Alleluia: Wonderful Signs

Tuesday of the Sixteenth Week in Ordinary Time
July 19, 2022

Today’s Readings 

https://bible.usccb.org/bible/readings/071922.cfm

Today, in God’s Lavish Mercy, our Alleluia Verse reiterates that the love of God is a mutual exchange. God loves us first. But God blossoms in us to the degree that we respond to God’s Word.

Alleluia, alleluia.
If you love me
you will keep my Word,
and my Father will love you
and we will come to you.


Our first reading demonstrates, with beautiful images, the longing of Micah’s community for this kind of relationship:

Shepherd your people with your staff,
the flock of your inheritance,
That dwells apart in a woodland,
in the midst of Carmel.
Let them feed in Bashan and Gilead,
as in the days of old;
As in the days when you came from the land of Egypt,
show us wonderful signs.

Micah 7:14-15

Show us wonderful signs! 

Micah 7:15

It’s a prayer that we can all say at times in our lives. We long to see where and how God is present in our sometimes chaotic world. We want God to wave a sacred wand over our pain, confusion, loss, anger, loneliness and a thousand other burdens. Perhaps we want God to say, “Look! It’s only Me hiding in the corners of your life!”

Our Alleluia Verse says that if we live in God’s Word those signs of Presence will become apparent to us. 

They are there – woven through our everyday experiences. It is our alignment to the Word, nurtured by prayer and good works, that will reveal them to us.


Prose: Thich Nhat Hanh, from “The Sun My Heart”

There is no phenomenon in the universe 
that does not intimately concern us, 
from a pebble resting at the bottom of the ocean, 
to the movement of a galaxy millions of light years away.

Music: Diamonds in Rain – Michael Hoppè

Hoppè dedicated this piece of music to the poet Edward Thomas who, like all good poets, could see diamonds hidden in the rain – signs of wonder and grace. One of ET’s poems in below for your enjoyment.

Out in the dark over the snow
The fallow fawns invisible go
With the fallow doe;
And the winds blow
Fast as the stars are slow.

Stealthily the dark haunts round
And, when the lamp goes, without sound
At a swifter bound
Than the swiftest hound,
Arrives, and all else is drowned;

And star and I and wind and deer,
Are in the dark together,—near,
Yet far,—and fear
Drums on my ear
In that sage company drear.

How weak and little is the light,
All the universe of sight,
Love and delight,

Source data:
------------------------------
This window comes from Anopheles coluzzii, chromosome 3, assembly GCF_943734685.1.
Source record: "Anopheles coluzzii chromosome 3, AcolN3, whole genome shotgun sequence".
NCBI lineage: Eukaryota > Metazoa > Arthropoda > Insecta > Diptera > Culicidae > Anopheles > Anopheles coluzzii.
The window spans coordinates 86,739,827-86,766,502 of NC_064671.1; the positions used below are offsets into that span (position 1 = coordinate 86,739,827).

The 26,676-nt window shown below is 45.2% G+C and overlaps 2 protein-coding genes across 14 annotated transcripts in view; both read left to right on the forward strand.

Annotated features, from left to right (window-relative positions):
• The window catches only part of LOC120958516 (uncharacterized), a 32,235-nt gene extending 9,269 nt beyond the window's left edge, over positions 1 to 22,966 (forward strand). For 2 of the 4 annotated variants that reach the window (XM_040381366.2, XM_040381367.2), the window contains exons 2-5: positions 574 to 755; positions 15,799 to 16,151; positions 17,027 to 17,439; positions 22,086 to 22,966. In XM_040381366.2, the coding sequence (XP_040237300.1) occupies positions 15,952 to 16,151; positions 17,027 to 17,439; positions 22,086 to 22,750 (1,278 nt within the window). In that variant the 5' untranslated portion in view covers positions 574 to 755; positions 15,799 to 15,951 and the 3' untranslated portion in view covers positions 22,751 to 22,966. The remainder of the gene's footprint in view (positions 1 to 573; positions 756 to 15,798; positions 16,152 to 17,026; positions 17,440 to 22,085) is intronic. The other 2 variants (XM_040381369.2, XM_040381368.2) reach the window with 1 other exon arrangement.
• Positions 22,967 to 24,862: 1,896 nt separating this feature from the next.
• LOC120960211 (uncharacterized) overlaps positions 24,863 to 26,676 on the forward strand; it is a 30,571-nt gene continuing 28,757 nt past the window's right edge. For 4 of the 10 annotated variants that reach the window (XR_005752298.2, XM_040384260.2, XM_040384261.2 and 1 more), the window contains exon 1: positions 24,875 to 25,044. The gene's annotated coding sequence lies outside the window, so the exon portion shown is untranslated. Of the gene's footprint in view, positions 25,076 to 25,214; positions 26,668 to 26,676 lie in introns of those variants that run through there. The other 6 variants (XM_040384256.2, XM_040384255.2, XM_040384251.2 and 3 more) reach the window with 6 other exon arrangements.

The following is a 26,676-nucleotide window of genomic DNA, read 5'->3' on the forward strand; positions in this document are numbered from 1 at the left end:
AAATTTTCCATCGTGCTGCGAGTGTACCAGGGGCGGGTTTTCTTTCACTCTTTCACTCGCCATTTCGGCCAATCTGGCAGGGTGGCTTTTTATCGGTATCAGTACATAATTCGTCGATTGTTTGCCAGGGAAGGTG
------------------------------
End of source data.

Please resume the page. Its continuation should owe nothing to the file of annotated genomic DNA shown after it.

Before the might,
If you love it not, of night.

Alleluia: Be Mercy

Fifteenth Sunday in Ordinary Time
July 10, 2022

Today’s Readings

https://bible.usccb.org/bible/readings/071022.cfm

Today, in God’s Lavish Mercy, our readings take us on a centuries-long journey from Sinai nearly to the foot of Calvary. 

Our guideline for the pilgrimage is the Word:

  • given first to Moses
  • cherished in Psalms
  • and finally revealed in the full glory of the Incarnated Christ.

Throughout the ages, each of us receives the same direction to holiness as that given by Moses thousands of years ago:

If only you would
heed the voice of the LORD, your God…


The young man in today’s Gospel requests such direction straight from the mouth of Jesus. And he receives it in the form of an iconic story which holds in simplicity all the ponderous theology of the ages:

Which of these three, in your opinion,
was neighbor to the robbers’ victim?”
He answered, “The one who treated him with mercy.”
Jesus said to him, “Go and do likewise.”


With this story, Jesus translates into action that age-old Biblical Word:

  • Hear Mercy
  • Love Mercy
  • Do Mercy
  • Become Mercy

Poetry: Ramadan –  Erik K. Taylor

It was the month of Ramadan, 
the month when Muslims fast. 
From the day’s first light, 
when they could tell a white thread from a black one, 
until evening hid the difference again, 
they did not eat, did not drink, and 
– here in rural Liberia – 
did not even swallow their own spit.

We were three thousand miles from home 
when the telegram came. 
My mother’s father had died. 

From Gbapa, three miles away, 
five dark-skinned Mandingo men 
came walking to our house. 
Students from her English class, 
a class in a building with mud-brick walls 
and a tin roof that pinged in the rain. 
She drove to them several nights each week, 
teaching them to write “hut” and “mat” and “cat,” 
drawing little pictures beside the words. 

But this day, they came to her, 
walking over dusty, rust-colored roads, 
under the African sun. 
They came to sit with her, 
to offer what comfort they could.

We could not offer them water or coke or tea.